King's Court: NBA Scouts Weigh In on Whether Top Prospects Should Stay or Go

Use your ← → (arrow) keys to browse more stories
King's Court: NBA Scouts Weigh In on Whether Top Prospects Should Stay or Go
Getty Images

Let’s be honest.

Kansas’ Andrew Wiggins and Kentucky’s Julius Randle are turning pro after the season. Oklahoma State’s Marcus Smart has all but said he is, too.

Jabari Parker has hinted at a possible return to Duke. The same thing goes for Joel Embiid at Kansas. Both scenarios seem unlikely, but whatever the case, the players projected to go the highest in this summer’s NBA draft have had their strengths and weaknesses dissected by scouts and media members countless times over the past three months.

The "other guys"?

Not so much.

That’s why I spent a large chunk of Tuesday afternoon talking to three NBA scouts about a handful of underclassmen who will likely consider leaving school after this season to become a professional. I gave each scout seven or eight different names and asked him to comment on each. Speaking on the condition of anonymity, here’s what they had to say:

 

Gary A. Vasquez-USA TODAY Sports

On Kyle Anderson, UCLA sophomore guard/forward

He’s a guy with a unique and intriguing skill set. The problem is this: How many NBA players do you know that are slow, which he is, other than standalone, knock-down shooters, which he isn’t? He doesn’t have the outside game to stretch a defense.

Mix in the fact that he’s slow, and there are some obvious concerns. The upside is that he’s 6’9" and can play three positions. That’s a great skill set for that size. I can see him getting drafted late in the first round and making a roster. But I don’t see a huge upside for him at the next level.

 

On Isaiah Austin, sophomore center, Baylor

I think he’s a really marginal NBA player—and that’s if he’s an NBA player at all. He’s got the issue with his eye, although I don’t think that’s a deal-killer for him. The bigger problem is his average motor and the fact that I don’t think he can put on 20-30 pounds, which he needs to do. He’s long and athletic and 7-feet tall, which means he’ll probably get drafted. But I see high bust potential with him.

 

On Jahii Carson, sophomore point guard, Arizona State

I’m not a big fan. He’s not even in the top 10-12 in his league for assist-to-turnover ratio. He’s extremely quick, and he’s a tough kid. But he’s a streaky shooter and just really, really small. I think he’ll get drafted, but he’ll be a backup in the NBA at best.

 

On Willie Cauley-Stein, sophomore center, Kentucky

I’m just not sure how hard he plays. That was an issue when he was a freshman last season, and it’s the same thing this year. He’s a very good shot-blocker. If he gets beat, he recovers quickly and can come from behind for a block, too. But from a rebounding standpoint, he’s not great. And offensively, what does he do well? He disappears in a lot of games.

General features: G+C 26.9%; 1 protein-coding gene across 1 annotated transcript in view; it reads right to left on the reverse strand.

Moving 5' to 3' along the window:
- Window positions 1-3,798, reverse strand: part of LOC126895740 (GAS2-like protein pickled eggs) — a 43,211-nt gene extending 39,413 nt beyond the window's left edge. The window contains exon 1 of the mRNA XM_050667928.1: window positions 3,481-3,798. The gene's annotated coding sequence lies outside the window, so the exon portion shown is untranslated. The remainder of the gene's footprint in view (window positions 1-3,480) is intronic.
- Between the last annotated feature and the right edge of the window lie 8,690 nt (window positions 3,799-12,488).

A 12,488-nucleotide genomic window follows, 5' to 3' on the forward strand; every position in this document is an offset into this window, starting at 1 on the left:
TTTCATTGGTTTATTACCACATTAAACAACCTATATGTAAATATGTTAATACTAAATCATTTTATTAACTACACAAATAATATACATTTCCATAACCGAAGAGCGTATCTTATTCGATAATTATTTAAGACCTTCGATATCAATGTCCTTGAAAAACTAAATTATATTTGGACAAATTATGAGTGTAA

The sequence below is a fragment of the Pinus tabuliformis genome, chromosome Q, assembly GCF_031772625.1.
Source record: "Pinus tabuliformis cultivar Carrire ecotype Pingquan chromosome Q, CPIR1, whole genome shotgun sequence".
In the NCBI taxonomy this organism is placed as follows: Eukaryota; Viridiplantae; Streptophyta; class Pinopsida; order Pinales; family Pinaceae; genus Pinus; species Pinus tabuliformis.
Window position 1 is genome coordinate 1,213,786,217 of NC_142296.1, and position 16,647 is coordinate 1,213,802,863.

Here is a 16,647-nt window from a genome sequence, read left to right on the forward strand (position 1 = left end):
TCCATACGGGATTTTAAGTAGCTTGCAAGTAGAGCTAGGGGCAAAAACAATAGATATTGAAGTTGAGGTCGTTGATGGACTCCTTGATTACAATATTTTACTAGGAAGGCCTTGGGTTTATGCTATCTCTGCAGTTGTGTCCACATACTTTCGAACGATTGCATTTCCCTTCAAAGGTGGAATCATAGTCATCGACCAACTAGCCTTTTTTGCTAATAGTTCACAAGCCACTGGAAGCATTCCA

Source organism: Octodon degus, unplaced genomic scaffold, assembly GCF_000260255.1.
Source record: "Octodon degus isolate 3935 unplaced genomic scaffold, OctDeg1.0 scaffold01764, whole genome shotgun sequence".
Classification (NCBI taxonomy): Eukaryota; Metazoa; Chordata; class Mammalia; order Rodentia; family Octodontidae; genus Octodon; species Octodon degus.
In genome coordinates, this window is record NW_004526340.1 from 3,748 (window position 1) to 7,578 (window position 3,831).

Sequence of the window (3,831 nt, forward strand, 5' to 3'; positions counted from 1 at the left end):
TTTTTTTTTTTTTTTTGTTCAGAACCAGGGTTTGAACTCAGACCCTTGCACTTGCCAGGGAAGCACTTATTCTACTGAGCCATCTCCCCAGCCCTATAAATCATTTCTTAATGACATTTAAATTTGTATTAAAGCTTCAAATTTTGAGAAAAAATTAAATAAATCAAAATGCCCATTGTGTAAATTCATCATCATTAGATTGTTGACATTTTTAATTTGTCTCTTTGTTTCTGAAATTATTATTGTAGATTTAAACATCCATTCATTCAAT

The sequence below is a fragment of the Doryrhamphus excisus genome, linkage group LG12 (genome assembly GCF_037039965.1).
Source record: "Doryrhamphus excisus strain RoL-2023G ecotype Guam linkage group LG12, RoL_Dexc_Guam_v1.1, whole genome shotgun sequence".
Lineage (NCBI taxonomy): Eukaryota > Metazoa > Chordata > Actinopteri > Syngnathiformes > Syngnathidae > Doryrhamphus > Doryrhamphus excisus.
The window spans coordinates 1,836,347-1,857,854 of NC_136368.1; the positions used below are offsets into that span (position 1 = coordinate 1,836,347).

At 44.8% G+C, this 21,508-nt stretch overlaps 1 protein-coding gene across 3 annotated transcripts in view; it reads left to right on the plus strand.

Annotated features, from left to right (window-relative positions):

I don’t know what he does consistently other than block shots. Offensively, he’s non-existent. Someone will take him, though, because people see young kids like him and think, 'He’s got a huge upside. We’ll put him in the D-League for a few years and turn him into a good player.' That’s what happened with guys like Andre Drummond and Greg Monroe. I’m not convinced this guy is on that level.

 

On Sam Dekker, sophomore guard/forward, Wisconsin

I like him because he’s a skilled player. These days, NBA coaches want skilled players and not just freak athletes. His feel for the game is what makes him unique, especially for his size at 6’7". I think he has a chance to make it because he knows how to play.

He’s shooting a high percentage (49.3) from the field. He shows a lot of desire when it comes to rebounding the ball, and he’s not a bad passer. It’d be nice if he shot the three-ball a little bit better. But overall he takes high-quality shots. Everything I hear indicates he’ll be a first-rounder.

 

Brett Carlsen/Getty Images

On Tyler Ennis, freshman point guard, Syracuse

There’s not much negative to say about him. For being such a young player, his court vision is unbelievable. He has such a great feel for the game. He can score in so many different ways, from end line to end line. And he’s got that extra burst that helps him get to the rim and finish with aggression. But again, his biggest thing is his feel for the game.

There are times—and I saw this when he was in high school, too—where the game is in the balance, and after spending most of the night as a facilitator, he turns on a switch and just goes and gets buckets. He understands, ‘Hey, I’ve got to change things up. I’ve got to go get points and help my team win.’ At the same time, no one is ever going to call him selfish.

 

On Aaron Gordon, freshman forward, Arizona

What’s the one thing he does really well? I’m not sure I know. He’s a better athlete than he is a basketball player. He can really defend, and he can defend multiple positions, which will help him. But is he a 3 (small forward) or a 4 (power forward)? Does he shoot it really great? Not really. I don’t think he’s a top-10 pick. He may go in the Top 10, but that’d just be a case of someone betting on upside. Right now he’s a good college player. Not a great one, but a good one. Because of his size and athleticism, he may come around, but right now he’s a gamble.

 

On Gary Harris, sophomore shooting guard, Michigan State